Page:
Tuesday, February 5, 2013

Riding Big Bike in Cambodia

In the past, at least to what I think, Phnom Penh was full of C110 or C90 motorbike. Not many people would buy any bikes with machine over C230 or maybe there were not too many available for all. However, in the late 2010s, quite many youngsters tend to buy Yamaha R6 which is C600 or CBR C1200. Those bikes are very fast; and who could afford such bikes are not poor. It is unlikely that they might pickpocket or rob; it is only possible to say that they might have their own clan. I actually want one of that if I were physically fitted.


In Cambodia, riding big bikes could be considered as gangsters, robbers, or pickpocket because the truth is many of them have their own gangs. With fast bike, they could escape easily. Thus, it has become a stereotype for people here to judge big bikers; and I am not saying they are wrong, I just want to open up another perspectives to all of the Khmers thatt not all of them are gangsters. There are several other reasons behind owning a big bike.


1. First, I would like to introduce you to a type of big bike - FTR 223 which was made in Japan, model 2002. I bought it two years ago for 2000 USD which is pretty reasonable if you compare it to other smaller bikes which possibly cost up to 3300 USD. I chose this bike for its shape and weight. It has that little gangster look in which I consider charming :D and it is not too heavy for a small guy like me. Furthermore, I am sure that I will not lose a lot of money when it comes to selling since quite many have asked whether I want to sell with their offers. 

2. The bike consumes pretty less petroleum. I normally pay 5 USD for 150 Kilometers which is somehow less than other sorts of smaller bike.

3. With its uncommon manual gear, I feel safe when I get home at night time despite the fact that robbery/crime rate in Phnom Penh is not low. I guess people would not spend time chasing after the big bike and not everyone knows how to use it.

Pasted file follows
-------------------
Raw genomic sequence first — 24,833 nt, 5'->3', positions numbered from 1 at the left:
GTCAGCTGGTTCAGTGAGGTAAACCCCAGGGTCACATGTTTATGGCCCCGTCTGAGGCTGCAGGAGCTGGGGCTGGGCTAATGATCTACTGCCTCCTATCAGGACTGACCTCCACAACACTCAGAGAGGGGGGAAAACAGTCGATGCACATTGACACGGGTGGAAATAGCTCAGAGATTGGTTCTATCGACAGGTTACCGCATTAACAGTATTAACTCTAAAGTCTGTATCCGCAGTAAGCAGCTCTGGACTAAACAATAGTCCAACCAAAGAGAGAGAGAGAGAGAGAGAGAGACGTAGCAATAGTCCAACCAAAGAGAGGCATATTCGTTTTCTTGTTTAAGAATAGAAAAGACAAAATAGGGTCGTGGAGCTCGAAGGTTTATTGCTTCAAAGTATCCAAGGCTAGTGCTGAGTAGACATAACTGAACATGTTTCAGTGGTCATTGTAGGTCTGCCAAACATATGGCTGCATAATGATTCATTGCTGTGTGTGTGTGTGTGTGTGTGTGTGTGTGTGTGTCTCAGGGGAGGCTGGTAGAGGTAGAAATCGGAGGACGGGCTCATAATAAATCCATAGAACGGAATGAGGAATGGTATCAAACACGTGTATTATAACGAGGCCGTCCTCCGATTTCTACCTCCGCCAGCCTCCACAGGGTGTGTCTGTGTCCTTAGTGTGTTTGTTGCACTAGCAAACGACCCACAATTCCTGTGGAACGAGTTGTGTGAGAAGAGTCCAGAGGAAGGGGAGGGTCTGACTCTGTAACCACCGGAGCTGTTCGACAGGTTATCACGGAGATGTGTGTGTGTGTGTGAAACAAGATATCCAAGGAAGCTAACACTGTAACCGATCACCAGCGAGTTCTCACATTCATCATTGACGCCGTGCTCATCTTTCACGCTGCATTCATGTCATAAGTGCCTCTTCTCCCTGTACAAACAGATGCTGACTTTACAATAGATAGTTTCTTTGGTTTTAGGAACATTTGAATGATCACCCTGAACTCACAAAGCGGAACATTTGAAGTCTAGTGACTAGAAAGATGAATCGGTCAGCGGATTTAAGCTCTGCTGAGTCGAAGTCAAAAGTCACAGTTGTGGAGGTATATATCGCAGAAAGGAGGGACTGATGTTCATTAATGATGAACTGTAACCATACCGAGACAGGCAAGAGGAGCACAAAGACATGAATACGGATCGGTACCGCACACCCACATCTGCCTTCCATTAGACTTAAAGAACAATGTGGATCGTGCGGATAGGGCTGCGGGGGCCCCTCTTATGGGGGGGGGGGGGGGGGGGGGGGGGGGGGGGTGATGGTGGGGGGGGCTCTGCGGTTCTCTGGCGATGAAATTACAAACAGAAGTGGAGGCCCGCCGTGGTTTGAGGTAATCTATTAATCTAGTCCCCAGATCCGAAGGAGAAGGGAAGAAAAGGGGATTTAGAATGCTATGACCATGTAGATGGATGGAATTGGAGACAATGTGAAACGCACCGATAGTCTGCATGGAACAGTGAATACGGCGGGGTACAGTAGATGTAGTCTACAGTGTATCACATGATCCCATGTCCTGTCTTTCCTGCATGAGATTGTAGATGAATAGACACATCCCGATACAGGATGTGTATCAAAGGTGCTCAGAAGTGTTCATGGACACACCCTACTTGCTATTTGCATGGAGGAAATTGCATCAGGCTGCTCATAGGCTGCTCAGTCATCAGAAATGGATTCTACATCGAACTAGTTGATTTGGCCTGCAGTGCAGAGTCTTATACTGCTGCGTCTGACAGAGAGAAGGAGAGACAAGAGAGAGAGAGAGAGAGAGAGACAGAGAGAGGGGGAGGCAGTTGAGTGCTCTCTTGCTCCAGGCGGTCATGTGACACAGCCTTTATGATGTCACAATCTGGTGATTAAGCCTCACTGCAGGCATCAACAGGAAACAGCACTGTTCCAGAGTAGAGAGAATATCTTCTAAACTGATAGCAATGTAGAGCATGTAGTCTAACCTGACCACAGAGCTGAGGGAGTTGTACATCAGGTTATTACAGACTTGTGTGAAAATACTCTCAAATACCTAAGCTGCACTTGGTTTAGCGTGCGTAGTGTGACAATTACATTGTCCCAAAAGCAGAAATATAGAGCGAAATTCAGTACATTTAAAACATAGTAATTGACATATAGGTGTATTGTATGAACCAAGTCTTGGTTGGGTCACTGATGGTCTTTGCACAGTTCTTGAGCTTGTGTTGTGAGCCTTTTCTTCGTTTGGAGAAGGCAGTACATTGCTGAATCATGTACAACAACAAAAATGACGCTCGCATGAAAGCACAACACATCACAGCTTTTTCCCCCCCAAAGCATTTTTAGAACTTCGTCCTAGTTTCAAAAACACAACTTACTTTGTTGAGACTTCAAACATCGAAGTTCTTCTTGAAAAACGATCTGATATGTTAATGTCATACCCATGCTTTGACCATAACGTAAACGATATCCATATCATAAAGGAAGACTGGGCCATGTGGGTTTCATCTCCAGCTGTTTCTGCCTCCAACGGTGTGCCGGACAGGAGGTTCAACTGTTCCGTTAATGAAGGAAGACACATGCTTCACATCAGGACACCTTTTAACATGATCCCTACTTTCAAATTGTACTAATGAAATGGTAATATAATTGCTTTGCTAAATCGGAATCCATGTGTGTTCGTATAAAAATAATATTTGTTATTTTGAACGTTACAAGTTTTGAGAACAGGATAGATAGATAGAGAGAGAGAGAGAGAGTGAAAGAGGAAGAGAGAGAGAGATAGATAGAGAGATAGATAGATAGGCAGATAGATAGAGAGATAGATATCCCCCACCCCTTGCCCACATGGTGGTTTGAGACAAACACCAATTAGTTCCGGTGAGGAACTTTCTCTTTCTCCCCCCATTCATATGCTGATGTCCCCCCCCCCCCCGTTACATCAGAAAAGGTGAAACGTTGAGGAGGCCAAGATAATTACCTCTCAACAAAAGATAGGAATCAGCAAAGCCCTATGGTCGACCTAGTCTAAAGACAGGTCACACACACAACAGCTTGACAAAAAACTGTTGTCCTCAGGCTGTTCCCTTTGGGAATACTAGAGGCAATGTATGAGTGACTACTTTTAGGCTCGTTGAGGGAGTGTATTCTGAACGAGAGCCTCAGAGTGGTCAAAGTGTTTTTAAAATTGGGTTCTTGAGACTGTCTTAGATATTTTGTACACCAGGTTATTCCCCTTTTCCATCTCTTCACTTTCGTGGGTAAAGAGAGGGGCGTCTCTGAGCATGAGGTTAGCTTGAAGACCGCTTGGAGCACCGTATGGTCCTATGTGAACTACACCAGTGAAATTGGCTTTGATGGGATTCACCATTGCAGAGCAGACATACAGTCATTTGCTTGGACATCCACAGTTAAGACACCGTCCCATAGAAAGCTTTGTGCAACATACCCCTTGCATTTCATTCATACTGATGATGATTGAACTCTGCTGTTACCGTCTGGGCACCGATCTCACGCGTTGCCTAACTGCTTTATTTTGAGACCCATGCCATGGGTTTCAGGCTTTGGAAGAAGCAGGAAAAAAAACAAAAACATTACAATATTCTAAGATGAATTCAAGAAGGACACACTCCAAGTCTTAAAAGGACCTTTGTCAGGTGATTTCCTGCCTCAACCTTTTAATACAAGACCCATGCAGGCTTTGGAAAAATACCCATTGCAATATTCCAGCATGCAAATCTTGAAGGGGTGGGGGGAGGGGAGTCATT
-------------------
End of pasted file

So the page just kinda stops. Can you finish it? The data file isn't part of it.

4. I feel the strength and masculinity for those who own such big bikes. As you could read on the Vehicle Ownership Card, you will see that those small bikes are considered as female bike while a bigger ones are considered as male's bike.

5. With such well-made Japanese bike, I could travel short distance to province or to my land nearby Phnom Penh. Others might possibly use small bike on those roads as well, but the thing is, with the stronger forks of FTR, I would feel less rough.

6. With the speed which is just right for city ride, FTR could get me to work or to places faster than others. However, I also bear in mind that safety first and I would not ride over 50 Kilometers per hour inside Phnom Penh; and also, I don't ride that zig-zag like teens do.

7. When it comes to rainy season, I do not have to worry about the flooded street like others do. It is pretty safe for me to travel within the flooded part in the city.

And yeah, these are my reasons for owning a big bike. Will you continue to pre-judge or change your mind regarding big bike owners? Well, remember when you educate younger generations not to judge a book by its cover. I hope you can do the same here. 

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